Day and night, police officers defend the public against threats to order, safety, and decency. Knowing that an officer routinely patrols your neighborhood or the streets around your workplace provides a sense of well-being and an assurance that someone watches and follows up on any suspicious activity taking place. But what if that officer sat in his car all night instead of monitoring his assigned route? What if he reported that he performed his duty, but in fact did not? And what if the body of your loved one went unnoticed and unreported because that police officer failed in the performance of his duty?
That’s exactly what happened to a family in Cleveland. When suspicions were aroused that two officers were not doing the work they reported, their superiors took a look at records from a GPS tracking device installed on their car. The device showed that not only did the officers remain stationary for most of their shift, but also that their response to a report of a body proved unsatisfactory. Their assessment of a woman’s body as a deer left a family without information for longer than necessary.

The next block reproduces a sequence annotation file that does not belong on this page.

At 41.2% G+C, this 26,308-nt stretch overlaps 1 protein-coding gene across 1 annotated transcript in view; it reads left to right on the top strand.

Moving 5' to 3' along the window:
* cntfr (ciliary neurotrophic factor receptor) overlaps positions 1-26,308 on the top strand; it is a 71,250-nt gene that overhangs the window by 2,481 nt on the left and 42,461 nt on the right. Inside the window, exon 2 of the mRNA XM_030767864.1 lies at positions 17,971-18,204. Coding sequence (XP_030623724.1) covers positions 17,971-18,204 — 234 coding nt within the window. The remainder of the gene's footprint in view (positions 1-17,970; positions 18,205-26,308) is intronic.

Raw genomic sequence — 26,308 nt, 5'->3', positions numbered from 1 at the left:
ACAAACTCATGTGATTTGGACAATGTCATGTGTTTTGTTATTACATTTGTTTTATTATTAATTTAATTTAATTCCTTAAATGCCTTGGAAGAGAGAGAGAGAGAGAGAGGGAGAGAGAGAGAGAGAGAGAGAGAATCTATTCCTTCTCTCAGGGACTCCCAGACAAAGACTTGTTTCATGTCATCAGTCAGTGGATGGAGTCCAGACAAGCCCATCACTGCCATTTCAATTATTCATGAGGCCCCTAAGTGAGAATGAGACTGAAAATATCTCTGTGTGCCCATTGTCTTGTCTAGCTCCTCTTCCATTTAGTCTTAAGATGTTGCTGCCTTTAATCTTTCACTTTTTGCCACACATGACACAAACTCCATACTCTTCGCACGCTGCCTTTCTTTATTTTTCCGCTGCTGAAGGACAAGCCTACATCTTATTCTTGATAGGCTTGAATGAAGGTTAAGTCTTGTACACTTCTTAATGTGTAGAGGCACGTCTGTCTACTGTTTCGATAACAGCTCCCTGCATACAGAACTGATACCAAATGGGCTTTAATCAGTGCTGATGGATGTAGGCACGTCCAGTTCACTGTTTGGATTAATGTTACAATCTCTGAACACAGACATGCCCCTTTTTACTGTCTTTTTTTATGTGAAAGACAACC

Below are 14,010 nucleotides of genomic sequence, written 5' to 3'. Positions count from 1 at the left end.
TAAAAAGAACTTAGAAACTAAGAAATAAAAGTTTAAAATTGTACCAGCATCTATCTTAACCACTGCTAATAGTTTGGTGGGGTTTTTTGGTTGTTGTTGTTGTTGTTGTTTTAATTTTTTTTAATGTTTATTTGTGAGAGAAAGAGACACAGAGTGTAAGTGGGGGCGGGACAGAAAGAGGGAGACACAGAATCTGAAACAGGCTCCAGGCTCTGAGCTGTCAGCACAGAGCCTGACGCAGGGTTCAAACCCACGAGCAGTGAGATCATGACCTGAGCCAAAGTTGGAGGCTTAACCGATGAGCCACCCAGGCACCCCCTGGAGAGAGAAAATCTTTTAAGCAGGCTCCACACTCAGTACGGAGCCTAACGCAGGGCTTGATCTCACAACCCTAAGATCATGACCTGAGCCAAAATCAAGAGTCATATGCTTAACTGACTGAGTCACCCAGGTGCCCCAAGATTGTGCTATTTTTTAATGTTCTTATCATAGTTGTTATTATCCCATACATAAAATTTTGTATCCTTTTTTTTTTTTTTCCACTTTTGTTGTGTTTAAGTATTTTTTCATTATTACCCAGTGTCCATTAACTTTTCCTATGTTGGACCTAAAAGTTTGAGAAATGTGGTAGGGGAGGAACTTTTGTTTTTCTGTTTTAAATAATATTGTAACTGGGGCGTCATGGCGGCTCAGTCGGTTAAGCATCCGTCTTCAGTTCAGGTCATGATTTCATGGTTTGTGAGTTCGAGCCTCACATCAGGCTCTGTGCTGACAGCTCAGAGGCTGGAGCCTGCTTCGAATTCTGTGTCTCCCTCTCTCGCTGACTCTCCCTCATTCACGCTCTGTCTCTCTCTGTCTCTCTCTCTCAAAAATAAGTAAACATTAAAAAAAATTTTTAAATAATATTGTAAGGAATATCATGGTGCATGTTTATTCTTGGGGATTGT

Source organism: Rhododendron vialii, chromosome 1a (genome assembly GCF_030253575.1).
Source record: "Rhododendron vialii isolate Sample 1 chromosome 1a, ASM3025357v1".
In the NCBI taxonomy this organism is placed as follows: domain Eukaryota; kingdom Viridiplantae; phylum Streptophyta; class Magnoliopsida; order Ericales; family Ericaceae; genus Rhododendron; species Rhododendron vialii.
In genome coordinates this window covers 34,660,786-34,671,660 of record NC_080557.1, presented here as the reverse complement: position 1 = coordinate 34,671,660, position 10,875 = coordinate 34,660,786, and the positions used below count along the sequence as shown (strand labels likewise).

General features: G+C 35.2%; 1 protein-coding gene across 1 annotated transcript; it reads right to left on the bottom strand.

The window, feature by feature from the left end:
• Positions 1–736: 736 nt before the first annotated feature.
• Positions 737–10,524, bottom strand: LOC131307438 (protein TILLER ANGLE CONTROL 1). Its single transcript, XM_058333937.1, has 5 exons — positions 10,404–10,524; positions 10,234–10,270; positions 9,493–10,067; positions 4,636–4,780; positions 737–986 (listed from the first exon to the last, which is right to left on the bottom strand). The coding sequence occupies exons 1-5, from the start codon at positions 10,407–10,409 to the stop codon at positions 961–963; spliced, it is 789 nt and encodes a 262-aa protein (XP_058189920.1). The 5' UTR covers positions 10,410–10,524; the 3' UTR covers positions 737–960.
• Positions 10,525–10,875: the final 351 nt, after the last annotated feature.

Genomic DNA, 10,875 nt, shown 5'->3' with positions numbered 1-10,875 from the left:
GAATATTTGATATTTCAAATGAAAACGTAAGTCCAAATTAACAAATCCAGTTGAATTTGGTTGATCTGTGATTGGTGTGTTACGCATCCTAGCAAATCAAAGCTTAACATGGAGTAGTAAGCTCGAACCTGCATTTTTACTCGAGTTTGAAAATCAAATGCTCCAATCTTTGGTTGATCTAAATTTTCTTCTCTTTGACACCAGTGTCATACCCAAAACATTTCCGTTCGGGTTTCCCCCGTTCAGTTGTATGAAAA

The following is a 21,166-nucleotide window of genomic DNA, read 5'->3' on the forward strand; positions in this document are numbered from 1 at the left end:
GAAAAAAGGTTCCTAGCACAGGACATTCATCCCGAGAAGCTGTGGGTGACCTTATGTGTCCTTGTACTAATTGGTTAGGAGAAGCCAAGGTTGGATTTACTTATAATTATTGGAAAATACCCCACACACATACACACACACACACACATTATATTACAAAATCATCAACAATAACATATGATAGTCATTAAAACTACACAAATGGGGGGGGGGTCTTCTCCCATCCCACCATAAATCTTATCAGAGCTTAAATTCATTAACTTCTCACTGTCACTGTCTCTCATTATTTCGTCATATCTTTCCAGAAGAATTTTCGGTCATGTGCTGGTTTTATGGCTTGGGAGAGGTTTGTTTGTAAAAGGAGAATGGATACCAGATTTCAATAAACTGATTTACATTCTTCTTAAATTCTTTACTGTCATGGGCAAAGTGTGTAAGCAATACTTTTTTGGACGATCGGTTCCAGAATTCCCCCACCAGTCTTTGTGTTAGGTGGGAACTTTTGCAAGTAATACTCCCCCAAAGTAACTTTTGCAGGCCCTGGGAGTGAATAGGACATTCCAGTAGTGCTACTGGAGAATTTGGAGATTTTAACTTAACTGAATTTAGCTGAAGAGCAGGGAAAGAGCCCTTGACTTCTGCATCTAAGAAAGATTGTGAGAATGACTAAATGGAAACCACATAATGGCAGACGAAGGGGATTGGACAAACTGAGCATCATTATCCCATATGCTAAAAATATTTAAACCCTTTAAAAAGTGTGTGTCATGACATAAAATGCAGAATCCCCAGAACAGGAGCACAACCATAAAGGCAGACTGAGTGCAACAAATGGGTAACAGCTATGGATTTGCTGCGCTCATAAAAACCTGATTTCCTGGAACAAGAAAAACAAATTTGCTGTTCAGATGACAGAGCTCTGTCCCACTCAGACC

While most police cars have a GPS tracking device installed, not only departments use the information gained from those devices effectively. With the information received from the device, someone can monitor not only the location but also the speed and direction of each car on the road and can determine whether a car sits idle for too long or does not complete its assigned route. With this knowledge, department personnel can keep officers accountable to their superiors and to the taxpayers for performing the duties expected of them to keep citizens safe.
Many companies install a GPS tracking device in each fleet vehicle so that they can monitor their employees’ movements throughout the day as well as determine whether they operate vehicles efficiently. Idle time, speed and routes can all be monitored by the GPS tracking device and can make a difference in fuel consumption. Smart driving can save a company thousands of dollars each year in fuel costs over less efficient vehicle operation.
While most employees on the police force and in other job situations are honest workers, the few bad apples make GPS tracking a good idea for all employers. Even one mistake like the one made by the Cleveland police officers is cause for concern on the part of superiors and citizens. With GPS tracking, managers can make sure repeat incidents don’t occur and that employees are performing the jobs expected of them.